Despite the title of this piece, I did NOT jump into my new adventure with the intent of playing on Survival Mode at last. No, I just figured I’d rethink my usual character build. I don’t remember the specifics of my first character, but I recall she had pretty high Perception and Agility. Shootin’ ghouls and fools for days. I decided I’d make Perception my dump stat this time around, and for some ungodly reason I figured that I wouldn’t need a ton of Endurance – hit points be damned, I’d just shove stimpaks into my desiccated veins! So my new character, who I modeled to look more or less like me, with a slightly receding hairline and a scant mustache and goatee combo, and glasses on most of the time, and a little on the scrawny side, would be a fragile and unobservant gambling type. Luck is my highest stat. I took the perk that allows me to store a critical hit, with plans to expand as time and levels permit. I got out of the vault all right, and made my way to Sanctuary. I started breaking everything down for junk and then I started building with that junk. Old habits kicked in, and I made a bed, storage containers for all my stuff, a nice chair with a radio next to it – I’m no wasteland interior decorator, but I still want a cozy spot in which to rest. I decided to fall into my old immersion tactics: sleep at least eight hours a night, drink water, eat food. I didn’t do this with my first Fallout 4 run, but I did it with my third Skyrim character. I even had a set of pajamas on that character, for night time chillin’! The Boston wastelands afford no such luxuries, or I just haven’t embraced them yet. But anyway …

I quickly realized that I was already playing Survival Mode, without activating the actual Survival Mode. And while part of me wished to stay on Easy Street so I could get to the DLC faster, another part of me said: “Do it. Get the one-of-a-kind experience that only comes with Survival Mode.” So I did it. I went into the gameplay options menu and turned on Survival Mode. Now my character would get hungry and suffer stat losses; he’d get thirsty and want water; he’d get tired and crave sleep. He couldn’t carry nearly as much, and he took more realistic damage from, well, fucking EVERYTHING. Not actually fucking everything, but like, everything hurt him more. I’m not ashamed to say that my first character death occurred at the vile spit-glands of a bloatfly. Yes, a fly that grew to a much larger size due to intense radiation. One of the weakest enemies in the game spat at me from like two yards away and killed me in one hit. Oh, yeah … my Endurance score is really low. Not a lot of hit points. I made that choice, remember? And I could have gone back to change my character, but ya know what? It’s all about adapting and overcoming adversity. This character would use all of my old Bethesda tactics: sneaking around, sniping from afar, not being seen, and running like hell if a threat is too big. I learned that last one the hard way.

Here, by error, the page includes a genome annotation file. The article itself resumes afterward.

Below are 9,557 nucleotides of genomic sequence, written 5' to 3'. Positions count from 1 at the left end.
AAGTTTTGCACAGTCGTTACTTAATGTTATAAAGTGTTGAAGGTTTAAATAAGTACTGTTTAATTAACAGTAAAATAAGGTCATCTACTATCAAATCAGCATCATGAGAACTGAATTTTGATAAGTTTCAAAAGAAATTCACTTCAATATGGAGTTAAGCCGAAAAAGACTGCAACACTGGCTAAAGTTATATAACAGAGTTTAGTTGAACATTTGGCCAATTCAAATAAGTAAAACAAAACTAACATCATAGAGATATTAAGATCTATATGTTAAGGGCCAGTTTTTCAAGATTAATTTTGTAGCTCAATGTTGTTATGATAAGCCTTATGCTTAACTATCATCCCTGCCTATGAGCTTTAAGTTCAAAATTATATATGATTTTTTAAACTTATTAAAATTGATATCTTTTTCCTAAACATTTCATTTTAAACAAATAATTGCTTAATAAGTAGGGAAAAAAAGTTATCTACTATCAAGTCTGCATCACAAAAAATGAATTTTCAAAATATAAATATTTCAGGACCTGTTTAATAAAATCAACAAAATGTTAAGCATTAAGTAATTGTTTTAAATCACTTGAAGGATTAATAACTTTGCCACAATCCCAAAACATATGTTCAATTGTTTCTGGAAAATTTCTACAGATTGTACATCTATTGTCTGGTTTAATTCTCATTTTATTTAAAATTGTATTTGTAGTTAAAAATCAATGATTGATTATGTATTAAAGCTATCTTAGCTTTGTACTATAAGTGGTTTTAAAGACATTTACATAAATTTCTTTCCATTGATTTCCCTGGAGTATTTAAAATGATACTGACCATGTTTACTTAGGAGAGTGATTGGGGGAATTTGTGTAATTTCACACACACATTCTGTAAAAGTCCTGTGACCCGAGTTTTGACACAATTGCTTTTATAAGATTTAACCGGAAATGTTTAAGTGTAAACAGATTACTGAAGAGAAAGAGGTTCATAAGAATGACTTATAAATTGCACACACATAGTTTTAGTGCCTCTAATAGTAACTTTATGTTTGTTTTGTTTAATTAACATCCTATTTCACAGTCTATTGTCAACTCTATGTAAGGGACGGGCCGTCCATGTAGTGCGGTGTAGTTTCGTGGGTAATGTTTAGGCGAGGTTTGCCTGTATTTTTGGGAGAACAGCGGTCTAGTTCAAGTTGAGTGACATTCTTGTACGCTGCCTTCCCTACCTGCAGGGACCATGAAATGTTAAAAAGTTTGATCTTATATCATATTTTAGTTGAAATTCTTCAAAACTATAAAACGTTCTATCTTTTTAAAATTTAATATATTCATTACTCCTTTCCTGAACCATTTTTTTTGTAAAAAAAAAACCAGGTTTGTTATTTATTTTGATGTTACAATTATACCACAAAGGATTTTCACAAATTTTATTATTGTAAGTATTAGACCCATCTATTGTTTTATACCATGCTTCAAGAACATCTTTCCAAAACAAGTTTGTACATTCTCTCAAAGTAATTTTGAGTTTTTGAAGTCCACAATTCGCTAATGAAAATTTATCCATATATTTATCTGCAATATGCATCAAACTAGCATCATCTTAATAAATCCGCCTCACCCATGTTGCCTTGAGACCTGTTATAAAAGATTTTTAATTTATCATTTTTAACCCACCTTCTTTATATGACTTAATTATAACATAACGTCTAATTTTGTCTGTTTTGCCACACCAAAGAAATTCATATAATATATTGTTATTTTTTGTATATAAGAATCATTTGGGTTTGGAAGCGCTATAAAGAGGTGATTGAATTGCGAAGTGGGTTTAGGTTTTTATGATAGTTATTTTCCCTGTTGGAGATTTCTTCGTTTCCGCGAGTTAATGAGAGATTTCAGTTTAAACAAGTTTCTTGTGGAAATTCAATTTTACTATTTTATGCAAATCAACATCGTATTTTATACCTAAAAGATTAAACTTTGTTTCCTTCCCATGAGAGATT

To make this already ridiculously long post a bit shorter than it could be, I’ll give a quick rundown of what I have going on in Survival Mode thus far. I’m currently level 43. I’ve pumped up my Luck with an awesome legendary item, and I’ve got clothes that give a little boost to Charisma and Endurance. I actually pumped a few points into Charisma and Endurance, and thank Todd the Perception bobblehead is in Concord, ’cause my Perception is not a lousy 1 anymore. For the most part, with my clothes and boosts, all my stats but Perception are 5 or above. To me, that’s not bad! I can survive adequately. My long-term plan is to eventually find the Endurance bobblehead and put points into Aquaboy so that swimming is no longer an endeavor that requires a fucking hazmat suit. Yep, my character just slaps on a hazmat suit to take any swims he has to take. It’s … not ideal, and I realize now that some of the gameplay options don’t make a lot of realistic sense.

And yet, Survival Mode has me immersed in Fallout 4 in a way that I never thought I would be. I seek out every piece of junk I can find so I have materials for building. I built Sanctuary into a decently-defended place with a respectable amount of resources, and when I finally made it to the center of the Commonwealth, I took my old standby: Hangman’s Alley. I realize it’s not the best for large-scale operations, but my character is not always a large-scale survivor. He just wants to live, and live in a way that keeps him comfortable and safe. If he has to ally himself to settlements to make his life easier, he’ll do it, but he tends to travel alone. This means that the Lone Wanderer perk is amazing. He’s also fairly charismatic so he can recruit folks to his cause; this helps expand the Minutemen, as well as enable supply routes to be established. While my dude travels alone, he understands the importance of having safe havens all across the Commonwealth; his work takes him all over the place, and having necessities readily available is key to his survival.

He also understands the importance of defense and firepower. He learned to craft better guns and armor as soon as he could, and his skills have turned his sniper rifle into a weighty death sentence for anyone who wanders into his crosshairs. He had a shotgun for the times big foes got close, but in his wanderings he stumbled upon a group of raiders that like technology. One of them created a rifle that shoots blasts of electricity; these blasts arc from foe to foe, and crowd control is important, so my dude took the rifle. He killed the raider leader, after all; he deserves the spoils.